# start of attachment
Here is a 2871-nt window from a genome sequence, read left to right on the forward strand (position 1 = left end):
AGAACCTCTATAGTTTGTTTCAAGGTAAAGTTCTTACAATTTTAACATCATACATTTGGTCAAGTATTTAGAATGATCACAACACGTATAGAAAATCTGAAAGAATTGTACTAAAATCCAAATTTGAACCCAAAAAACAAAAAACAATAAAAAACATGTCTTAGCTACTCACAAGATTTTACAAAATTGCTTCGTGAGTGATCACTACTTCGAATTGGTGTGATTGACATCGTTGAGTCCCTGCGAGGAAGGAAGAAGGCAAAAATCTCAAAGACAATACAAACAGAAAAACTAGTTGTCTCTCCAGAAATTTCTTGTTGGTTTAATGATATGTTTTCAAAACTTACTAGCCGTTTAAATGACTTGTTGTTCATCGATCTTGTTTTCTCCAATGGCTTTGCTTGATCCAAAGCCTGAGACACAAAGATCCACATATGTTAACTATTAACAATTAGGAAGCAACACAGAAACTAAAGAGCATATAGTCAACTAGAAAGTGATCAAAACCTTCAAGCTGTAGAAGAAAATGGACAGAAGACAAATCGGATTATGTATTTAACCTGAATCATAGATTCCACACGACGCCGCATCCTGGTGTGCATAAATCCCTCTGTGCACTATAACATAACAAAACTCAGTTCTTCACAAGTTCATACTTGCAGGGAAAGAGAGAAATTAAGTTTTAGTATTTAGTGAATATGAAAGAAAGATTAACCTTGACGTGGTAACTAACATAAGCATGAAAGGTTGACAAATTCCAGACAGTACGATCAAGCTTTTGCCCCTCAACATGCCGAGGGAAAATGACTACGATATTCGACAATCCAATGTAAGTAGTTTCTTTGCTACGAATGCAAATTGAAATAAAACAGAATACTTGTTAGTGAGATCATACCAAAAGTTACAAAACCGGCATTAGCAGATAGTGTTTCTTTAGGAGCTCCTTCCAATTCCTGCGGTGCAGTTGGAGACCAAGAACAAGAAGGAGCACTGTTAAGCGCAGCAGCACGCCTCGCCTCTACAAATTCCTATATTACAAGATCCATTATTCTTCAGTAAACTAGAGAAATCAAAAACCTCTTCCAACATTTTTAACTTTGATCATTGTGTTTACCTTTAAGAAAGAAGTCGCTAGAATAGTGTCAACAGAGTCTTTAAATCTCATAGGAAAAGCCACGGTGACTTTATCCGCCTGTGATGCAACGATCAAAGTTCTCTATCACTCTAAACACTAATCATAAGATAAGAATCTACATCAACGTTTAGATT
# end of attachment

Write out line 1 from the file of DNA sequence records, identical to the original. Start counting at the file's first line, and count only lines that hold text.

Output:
Here is a 2871-nt window from a genome sequence, read left to right on the forward strand (position 1 = left end):